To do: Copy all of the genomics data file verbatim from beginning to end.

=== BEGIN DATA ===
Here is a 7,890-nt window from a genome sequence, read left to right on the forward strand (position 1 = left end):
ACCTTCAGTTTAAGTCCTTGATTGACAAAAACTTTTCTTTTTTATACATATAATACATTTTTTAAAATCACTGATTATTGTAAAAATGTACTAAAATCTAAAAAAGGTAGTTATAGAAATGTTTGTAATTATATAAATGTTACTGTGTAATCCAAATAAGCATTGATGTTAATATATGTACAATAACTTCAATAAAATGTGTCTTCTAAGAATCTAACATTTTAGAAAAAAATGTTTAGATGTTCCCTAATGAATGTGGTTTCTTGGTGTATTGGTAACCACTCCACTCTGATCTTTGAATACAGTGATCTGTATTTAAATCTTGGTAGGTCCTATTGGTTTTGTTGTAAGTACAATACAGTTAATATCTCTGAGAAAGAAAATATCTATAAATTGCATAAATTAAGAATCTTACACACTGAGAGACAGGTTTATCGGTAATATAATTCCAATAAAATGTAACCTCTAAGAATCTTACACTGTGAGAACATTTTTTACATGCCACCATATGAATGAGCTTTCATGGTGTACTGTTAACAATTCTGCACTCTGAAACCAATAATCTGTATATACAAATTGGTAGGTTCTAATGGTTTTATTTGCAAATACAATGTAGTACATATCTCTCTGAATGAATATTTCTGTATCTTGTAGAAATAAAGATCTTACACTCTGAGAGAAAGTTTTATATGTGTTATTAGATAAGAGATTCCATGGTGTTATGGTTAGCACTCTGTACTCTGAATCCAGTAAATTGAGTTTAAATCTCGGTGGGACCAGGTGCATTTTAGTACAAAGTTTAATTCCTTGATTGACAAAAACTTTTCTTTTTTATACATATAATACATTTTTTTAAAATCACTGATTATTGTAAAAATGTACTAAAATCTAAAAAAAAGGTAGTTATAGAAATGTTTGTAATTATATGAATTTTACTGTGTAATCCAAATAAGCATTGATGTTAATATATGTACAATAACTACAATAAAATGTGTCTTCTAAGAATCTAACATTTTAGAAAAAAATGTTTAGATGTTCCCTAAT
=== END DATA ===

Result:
Here is a 7,890-nt window from a genome sequence, read left to right on the forward strand (position 1 = left end):
ACCTTCAGTTTAAGTCCTTGATTGACAAAAACTTTTCTTTTTTATACATATAATACATTTTTTAAAATCACTGATTATTGTAAAAATGTACTAAAATCTAAAAAAGGTAGTTATAGAAATGTTTGTAATTATATAAATGTTACTGTGTAATCCAAATAAGCATTGATGTTAATATATGTACAATAACTTCAATAAAATGTGTCTTCTAAGAATCTAACATTTTAGAAAAAAATGTTTAGATGTTCCCTAATGAATGTGGTTTCTTGGTGTATTGGTAACCACTCCACTCTGATCTTTGAATACAGTGATCTGTATTTAAATCTTGGTAGGTCCTATTGGTTTTGTTGTAAGTACAATACAGTTAATATCTCTGAGAAAGAAAATATCTATAAATTGCATAAATTAAGAATCTTACACACTGAGAGACAGGTTTATCGGTAATATAATTCCAATAAAATGTAACCTCTAAGAATCTTACACTGTGAGAACATTTTTTACATGCCACCATATGAATGAGCTTTCATGGTGTACTGTTAACAATTCTGCACTCTGAAACCAATAATCTGTATATACAAATTGGTAGGTTCTAATGGTTTTATTTGCAAATACAATGTAGTACATATCTCTCTGAATGAATATTTCTGTATCTTGTAGAAATAAAGATCTTACACTCTGAGAGAAAGTTTTATATGTGTTATTAGATAAGAGATTCCATGGTGTTATGGTTAGCACTCTGTACTCTGAATCCAGTAAATTGAGTTTAAATCTCGGTGGGACCAGGTGCATTTTAGTACAAAGTTTAATTCCTTGATTGACAAAAACTTTTCTTTTTTATACATATAATACATTTTTTTAAAATCACTGATTATTGTAAAAATGTACTAAAATCTAAAAAAAAGGTAGTTATAGAAATGTTTGTAATTATATGAATTTTACTGTGTAATCCAAATAAGCATTGATGTTAATATATGTACAATAACTACAATAAAATGTGTCTTCTAAGAATCTAACATTTTAGAAAAAAATGTTTAGATGTTCCCTAAT